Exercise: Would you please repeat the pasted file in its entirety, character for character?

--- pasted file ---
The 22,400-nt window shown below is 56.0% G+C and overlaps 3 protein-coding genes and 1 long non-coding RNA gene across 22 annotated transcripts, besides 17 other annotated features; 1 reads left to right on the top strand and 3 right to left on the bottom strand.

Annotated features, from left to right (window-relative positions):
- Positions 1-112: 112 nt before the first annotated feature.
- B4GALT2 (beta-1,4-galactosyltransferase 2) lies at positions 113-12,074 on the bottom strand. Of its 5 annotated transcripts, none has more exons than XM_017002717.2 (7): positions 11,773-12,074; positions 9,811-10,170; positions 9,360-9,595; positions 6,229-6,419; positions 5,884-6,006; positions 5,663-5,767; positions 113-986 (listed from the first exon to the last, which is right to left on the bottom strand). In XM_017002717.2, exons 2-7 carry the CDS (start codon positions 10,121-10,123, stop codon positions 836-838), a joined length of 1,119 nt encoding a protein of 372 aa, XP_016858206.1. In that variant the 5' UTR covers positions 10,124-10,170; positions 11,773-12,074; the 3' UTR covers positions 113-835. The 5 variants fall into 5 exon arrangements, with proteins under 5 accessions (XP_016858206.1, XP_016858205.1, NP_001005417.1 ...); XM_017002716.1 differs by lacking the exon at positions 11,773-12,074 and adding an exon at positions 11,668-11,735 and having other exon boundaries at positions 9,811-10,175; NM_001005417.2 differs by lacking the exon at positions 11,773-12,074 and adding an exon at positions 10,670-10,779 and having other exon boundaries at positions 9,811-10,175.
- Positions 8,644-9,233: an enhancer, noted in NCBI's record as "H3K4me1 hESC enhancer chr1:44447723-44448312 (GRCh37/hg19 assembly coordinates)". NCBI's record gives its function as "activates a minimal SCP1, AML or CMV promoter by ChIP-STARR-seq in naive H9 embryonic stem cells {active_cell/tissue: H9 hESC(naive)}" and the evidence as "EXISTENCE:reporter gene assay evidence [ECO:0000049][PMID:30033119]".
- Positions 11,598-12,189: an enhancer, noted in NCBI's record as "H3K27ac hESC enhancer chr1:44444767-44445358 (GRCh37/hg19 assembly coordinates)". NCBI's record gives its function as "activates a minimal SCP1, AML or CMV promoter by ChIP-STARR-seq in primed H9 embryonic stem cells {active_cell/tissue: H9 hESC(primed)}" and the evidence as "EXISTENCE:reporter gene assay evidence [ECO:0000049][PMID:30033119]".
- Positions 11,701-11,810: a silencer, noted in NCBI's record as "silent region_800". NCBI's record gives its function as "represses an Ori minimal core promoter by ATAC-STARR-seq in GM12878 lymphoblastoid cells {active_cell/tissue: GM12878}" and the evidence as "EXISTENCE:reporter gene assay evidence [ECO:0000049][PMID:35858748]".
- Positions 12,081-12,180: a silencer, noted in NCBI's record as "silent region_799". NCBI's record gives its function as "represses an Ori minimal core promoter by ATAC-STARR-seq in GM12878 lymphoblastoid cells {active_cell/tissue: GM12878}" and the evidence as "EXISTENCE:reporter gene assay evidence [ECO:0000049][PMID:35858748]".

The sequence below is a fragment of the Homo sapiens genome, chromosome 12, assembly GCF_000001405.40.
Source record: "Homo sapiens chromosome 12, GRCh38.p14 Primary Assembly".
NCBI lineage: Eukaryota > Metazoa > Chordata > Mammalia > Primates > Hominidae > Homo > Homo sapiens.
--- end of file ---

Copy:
The 22,400-nt window shown below is 56.0% G+C and overlaps 3 protein-coding genes and 1 long non-coding RNA gene across 22 annotated transcripts, besides 17 other annotated features; 1 reads left to right on the top strand and 3 right to left on the bottom strand.

Annotated features, from left to right (window-relative positions):
- Positions 1-112: 112 nt before the first annotated feature.
- B4GALT2 (beta-1,4-galactosyltransferase 2) lies at positions 113-12,074 on the bottom strand. Of its 5 annotated transcripts, none has more exons than XM_017002717.2 (7): positions 11,773-12,074; positions 9,811-10,170; positions 9,360-9,595; positions 6,229-6,419; positions 5,884-6,006; positions 5,663-5,767; positions 113-986 (listed from the first exon to the last, which is right to left on the bottom strand). In XM_017002717.2, exons 2-7 carry the CDS (start codon positions 10,121-10,123, stop codon positions 836-838), a joined length of 1,119 nt encoding a protein of 372 aa, XP_016858206.1. In that variant the 5' UTR covers positions 10,124-10,170; positions 11,773-12,074; the 3' UTR covers positions 113-835. The 5 variants fall into 5 exon arrangements, with proteins under 5 accessions (XP_016858206.1, XP_016858205.1, NP_001005417.1 ...); XM_017002716.1 differs by lacking the exon at positions 11,773-12,074 and adding an exon at positions 11,668-11,735 and having other exon boundaries at positions 9,811-10,175; NM_001005417.2 differs by lacking the exon at positions 11,773-12,074 and adding an exon at positions 10,670-10,779 and having other exon boundaries at positions 9,811-10,175.
- Positions 8,644-9,233: an enhancer, noted in NCBI's record as "H3K4me1 hESC enhancer chr1:44447723-44448312 (GRCh37/hg19 assembly coordinates)". NCBI's record gives its function as "activates a minimal SCP1, AML or CMV promoter by ChIP-STARR-seq in naive H9 embryonic stem cells {active_cell/tissue: H9 hESC(naive)}" and the evidence as "EXISTENCE:reporter gene assay evidence [ECO:0000049][PMID:30033119]".
- Positions 11,598-12,189: an enhancer, noted in NCBI's record as "H3K27ac hESC enhancer chr1:44444767-44445358 (GRCh37/hg19 assembly coordinates)". NCBI's record gives its function as "activates a minimal SCP1, AML or CMV promoter by ChIP-STARR-seq in primed H9 embryonic stem cells {active_cell/tissue: H9 hESC(primed)}" and the evidence as "EXISTENCE:reporter gene assay evidence [ECO:0000049][PMID:30033119]".
- Positions 11,701-11,810: a silencer, noted in NCBI's record as "silent region_800". NCBI's record gives its function as "represses an Ori minimal core promoter by ATAC-STARR-seq in GM12878 lymphoblastoid cells {active_cell/tissue: GM12878}" and the evidence as "EXISTENCE:reporter gene assay evidence [ECO:0000049][PMID:35858748]".
- Positions 12,081-12,180: a silencer, noted in NCBI's record as "silent region_799". NCBI's record gives its function as "represses an Ori minimal core promoter by ATAC-STARR-seq in GM12878 lymphoblastoid cells {active_cell/tissue: GM12878}" and the evidence as "EXISTENCE:reporter gene assay evidence [ECO:0000049][PMID:35858748]".

The sequence below is a fragment of the Homo sapiens genome, chromosome 12, assembly GCF_000001405.40.
Source record: "Homo sapiens chromosome 12, GRCh38.p14 Primary Assembly".
NCBI lineage: Eukaryota > Metazoa > Chordata > Mammalia > Primates > Hominidae > Homo > Homo sapiens.